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Ben Lockwood is an assistant professor of Business Economics and Public Policy at the University of Pennsylvania’s Wharton School. His research specializes in public economics, with a focus on issues of taxation and inequality. He has studied the use of taxes both for redistribution and as an instrument to change behavior. Recent work explores the use of work subsidies such as the Earned Income Tax Credit to accomplish redistribution while encouraging work, and the growing use of soda and sweetened beverage taxes to improve health outcomes. He has also studied the use of income taxes to encourage talented individuals to pursue professions beneficial to society.
Professor Lockwood did his graduate work at Harvard University. His research has been published in the Journal of Political Economy, the Journal of Public Economics, the Journal of Monetary Economics, and the Harvard Business Review.
Hunt Allcott, Benjamin B. Lockwood, Dmitry Taubinsky (Working), Regressive Sin Taxes, with an Application to the Optimal Soda Tax.
Description: Draft coming soon.
Hunt Allcott, Benjamin B. Lockwood, Dmitry Taubinsky (2018), Ramsey Strikes Back: Optimal Commodity Taxes and Redistribution in the Presence of Salience Effects, American Economic Association Papers and Proceedings, 108, pp. 88-92. 10.1257/pandp.20181040
Abstract: An influential result in modern optimal tax theory, the Atkinson and Stiglitz (1976) theorem, holds that for a broad class of utility functions, all redistribution should be carried out through labor income taxation, rather than diﬀerential taxes on commodities or capital. An important requirement for that result is that commodity taxes are known and fully salient when consumers make income-determining choices. This paper allows for the possibility consumers may be inattentive to (or unaware of) some commodity taxes when making choices about income. We show that commodity taxes are useful for redistribution in this setting. In fact, the optimal commodity taxes essentially follow the classic “many person Ramsey rule” (Diamond 1975), scaled by the degree of inattention. As a result, to the extent that commodity taxes are not (fully) salient, goods should be taxed when they are less elastically consumed, and when they are consumed primarily by richer consumers. We extend this result to the setting of corrective taxes, and show how nonsalient corrective taxes should be adjusted for distributional reasons.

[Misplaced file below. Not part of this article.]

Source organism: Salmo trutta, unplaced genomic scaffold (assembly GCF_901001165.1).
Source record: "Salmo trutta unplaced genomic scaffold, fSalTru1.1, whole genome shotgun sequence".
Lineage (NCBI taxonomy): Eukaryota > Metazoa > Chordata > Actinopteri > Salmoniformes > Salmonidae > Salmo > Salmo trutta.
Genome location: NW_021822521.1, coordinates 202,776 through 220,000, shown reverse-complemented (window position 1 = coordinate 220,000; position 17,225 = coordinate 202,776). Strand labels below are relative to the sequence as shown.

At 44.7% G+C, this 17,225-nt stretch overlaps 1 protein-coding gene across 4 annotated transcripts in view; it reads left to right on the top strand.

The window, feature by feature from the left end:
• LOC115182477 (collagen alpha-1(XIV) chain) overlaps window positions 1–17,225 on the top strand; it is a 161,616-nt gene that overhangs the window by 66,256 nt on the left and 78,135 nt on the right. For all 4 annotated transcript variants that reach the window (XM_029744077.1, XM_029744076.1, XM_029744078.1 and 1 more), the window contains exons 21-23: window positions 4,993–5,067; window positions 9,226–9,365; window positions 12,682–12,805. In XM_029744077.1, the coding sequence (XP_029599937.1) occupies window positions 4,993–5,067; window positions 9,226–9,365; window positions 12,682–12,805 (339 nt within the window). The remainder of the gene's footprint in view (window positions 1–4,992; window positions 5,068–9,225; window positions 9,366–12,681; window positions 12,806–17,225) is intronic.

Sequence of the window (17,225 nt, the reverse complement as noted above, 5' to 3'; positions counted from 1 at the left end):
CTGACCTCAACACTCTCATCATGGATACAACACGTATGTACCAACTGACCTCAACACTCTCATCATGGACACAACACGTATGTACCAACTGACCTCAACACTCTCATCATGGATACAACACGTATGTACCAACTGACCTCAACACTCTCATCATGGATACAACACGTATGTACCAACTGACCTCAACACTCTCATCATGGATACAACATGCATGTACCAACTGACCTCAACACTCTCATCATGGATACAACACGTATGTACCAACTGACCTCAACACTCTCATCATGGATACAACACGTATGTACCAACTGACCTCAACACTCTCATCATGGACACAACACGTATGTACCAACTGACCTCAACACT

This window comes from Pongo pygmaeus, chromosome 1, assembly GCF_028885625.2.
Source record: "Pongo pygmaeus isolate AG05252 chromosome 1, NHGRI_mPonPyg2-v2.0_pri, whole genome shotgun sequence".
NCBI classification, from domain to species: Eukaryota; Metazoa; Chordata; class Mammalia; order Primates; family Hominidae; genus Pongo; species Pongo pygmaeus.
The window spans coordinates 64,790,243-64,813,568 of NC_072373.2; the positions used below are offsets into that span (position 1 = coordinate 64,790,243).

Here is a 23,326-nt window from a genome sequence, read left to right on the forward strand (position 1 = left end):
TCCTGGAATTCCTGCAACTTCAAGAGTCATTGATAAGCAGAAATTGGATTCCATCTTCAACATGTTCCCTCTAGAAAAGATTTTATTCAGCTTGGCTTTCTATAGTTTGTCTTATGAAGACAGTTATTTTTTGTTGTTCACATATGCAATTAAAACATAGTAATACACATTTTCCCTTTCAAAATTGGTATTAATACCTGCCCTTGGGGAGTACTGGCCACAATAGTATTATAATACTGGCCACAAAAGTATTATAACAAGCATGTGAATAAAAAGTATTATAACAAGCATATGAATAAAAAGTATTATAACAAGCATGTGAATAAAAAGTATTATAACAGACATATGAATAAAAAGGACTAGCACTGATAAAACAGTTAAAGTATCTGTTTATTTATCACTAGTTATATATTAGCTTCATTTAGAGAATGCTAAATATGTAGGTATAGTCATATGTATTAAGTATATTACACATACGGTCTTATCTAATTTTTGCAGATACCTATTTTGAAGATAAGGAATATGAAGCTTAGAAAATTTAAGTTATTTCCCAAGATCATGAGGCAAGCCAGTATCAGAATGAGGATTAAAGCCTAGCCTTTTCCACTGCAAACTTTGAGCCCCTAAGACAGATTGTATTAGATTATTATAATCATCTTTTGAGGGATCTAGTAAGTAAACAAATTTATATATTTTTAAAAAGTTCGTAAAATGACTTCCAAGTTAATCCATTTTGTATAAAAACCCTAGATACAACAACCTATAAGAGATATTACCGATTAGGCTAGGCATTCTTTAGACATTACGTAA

Abstract: Taxation affects the allocation of talented individuals across professions by blunting material incentives and thus magnifying nonpecuniary incentives of pursuing a “calling.” Estimates from the literature suggest that high-paying professions have negative externalities, whereas low-paying professions have positive externalities. A calibrated model therefore prescribes negative marginal tax rates on middle-class incomes and positive rates on the rich. The welfare gains from implementing such a policy are small and are dwarfed by the gains from profession-specific taxes and subsidies. These results depend crucially on externality estimates and labor substitution patterns across professions, both of which are very uncertain given existing empirical evidence.
Benjamin B. Lockwood and Matthew Weinzierl (2016), Positive and normative judgments implicit in U.S. tax policy, and the costs of unequal growth and recessions, Journal of Monetary Economics, 77, pp. 30-47.
Benjamin B. Lockwood and Matthew Weinzierl (2015), De Gustibus non est Taxandum: Heterogeneity in preferences and optimal redistribution, Journal of Public Economics, 124, pp. 74-80.
Jonah Rockoff and Benjamin B. Lockwood (2010), Stuck in the Middle: Impacts of Grade Configuration in Public Schools, Journal of Public Economics, 94 (11-12), pp. 1051-1061.
MGEC 611 – Microeconomics for Managers
This course establishes the micro-economic foundations for understanding business decision-making. The course will cover consumer theory and market demand under full information, market equiolibrium and government intervention, production theory and cost optimization, producing in perfectly competitive and monopoly markets, vertical relations, and game theory, including simultaneous, sequential, and infinitely repreated games. Finally, we will wrapup game theory with an application to auctionsn. Students are expected to have mastered these materials before enrolling in the second quarter course: Microechomics for Managers: Advanced Applications.
This course will cover the economic foundations of business strategy and decision-making in market environments with other strategic actors and less than full information, as well as advanced pricing strategies. Topics include oligopoly models of market competition, creation, and protection, sophisticated pricing strategies for consumers with different valuations or consumers who buy multiple units (e.g. price discrimination, bundling, two-part tariffs), strategies for managing risk and making decisions under uncertainty, asymmetric information and its consequences for markets, and finally moral hazard and principle-agent theory with application to incentive contacts.
New Wharton research shows that there could be significant effects from subsidizing professions that offer limited compensation relative to the societal benefits they create.Knowledge @ Wharton - 2018/04/13